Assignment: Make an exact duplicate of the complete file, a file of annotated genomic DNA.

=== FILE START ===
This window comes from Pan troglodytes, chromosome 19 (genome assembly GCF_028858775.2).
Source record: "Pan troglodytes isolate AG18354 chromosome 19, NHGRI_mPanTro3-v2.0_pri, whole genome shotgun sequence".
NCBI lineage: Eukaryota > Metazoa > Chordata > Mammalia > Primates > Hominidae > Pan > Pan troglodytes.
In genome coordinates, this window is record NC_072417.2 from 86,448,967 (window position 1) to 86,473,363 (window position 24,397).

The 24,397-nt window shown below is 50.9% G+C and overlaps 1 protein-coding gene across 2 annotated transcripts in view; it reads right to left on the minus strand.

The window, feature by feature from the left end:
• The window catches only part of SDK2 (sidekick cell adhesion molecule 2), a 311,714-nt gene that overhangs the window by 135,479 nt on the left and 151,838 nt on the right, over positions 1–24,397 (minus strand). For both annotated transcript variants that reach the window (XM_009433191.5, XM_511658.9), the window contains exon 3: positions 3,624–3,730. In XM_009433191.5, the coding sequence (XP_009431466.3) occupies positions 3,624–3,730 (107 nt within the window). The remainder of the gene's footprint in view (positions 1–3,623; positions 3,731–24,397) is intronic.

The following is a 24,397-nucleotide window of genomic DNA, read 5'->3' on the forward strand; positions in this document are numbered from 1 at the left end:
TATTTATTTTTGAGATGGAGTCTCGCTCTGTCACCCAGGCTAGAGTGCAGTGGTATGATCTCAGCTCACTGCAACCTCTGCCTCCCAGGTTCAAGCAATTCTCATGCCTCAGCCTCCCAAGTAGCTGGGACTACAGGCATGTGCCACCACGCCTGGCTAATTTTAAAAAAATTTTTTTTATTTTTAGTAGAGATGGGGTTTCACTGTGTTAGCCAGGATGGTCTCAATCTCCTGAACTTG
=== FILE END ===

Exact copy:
This window comes from Pan troglodytes, chromosome 19 (genome assembly GCF_028858775.2).
Source record: "Pan troglodytes isolate AG18354 chromosome 19, NHGRI_mPanTro3-v2.0_pri, whole genome shotgun sequence".
NCBI lineage: Eukaryota > Metazoa > Chordata > Mammalia > Primates > Hominidae > Pan > Pan troglodytes.
In genome coordinates, this window is record NC_072417.2 from 86,448,967 (window position 1) to 86,473,363 (window position 24,397).

The 24,397-nt window shown below is 50.9% G+C and overlaps 1 protein-coding gene across 2 annotated transcripts in view; it reads right to left on the minus strand.

The window, feature by feature from the left end:
• The window catches only part of SDK2 (sidekick cell adhesion molecule 2), a 311,714-nt gene that overhangs the window by 135,479 nt on the left and 151,838 nt on the right, over positions 1–24,397 (minus strand). For both annotated transcript variants that reach the window (XM_009433191.5, XM_511658.9), the window contains exon 3: positions 3,624–3,730. In XM_009433191.5, the coding sequence (XP_009431466.3) occupies positions 3,624–3,730 (107 nt within the window). The remainder of the gene's footprint in view (positions 1–3,623; positions 3,731–24,397) is intronic.

The following is a 24,397-nucleotide window of genomic DNA, read 5'->3' on the forward strand; positions in this document are numbered from 1 at the left end:
TATTTATTTTTGAGATGGAGTCTCGCTCTGTCACCCAGGCTAGAGTGCAGTGGTATGATCTCAGCTCACTGCAACCTCTGCCTCCCAGGTTCAAGCAATTCTCATGCCTCAGCCTCCCAAGTAGCTGGGACTACAGGCATGTGCCACCACGCCTGGCTAATTTTAAAAAAATTTTTTTTATTTTTAGTAGAGATGGGGTTTCACTGTGTTAGCCAGGATGGTCTCAATCTCCTGAACTTG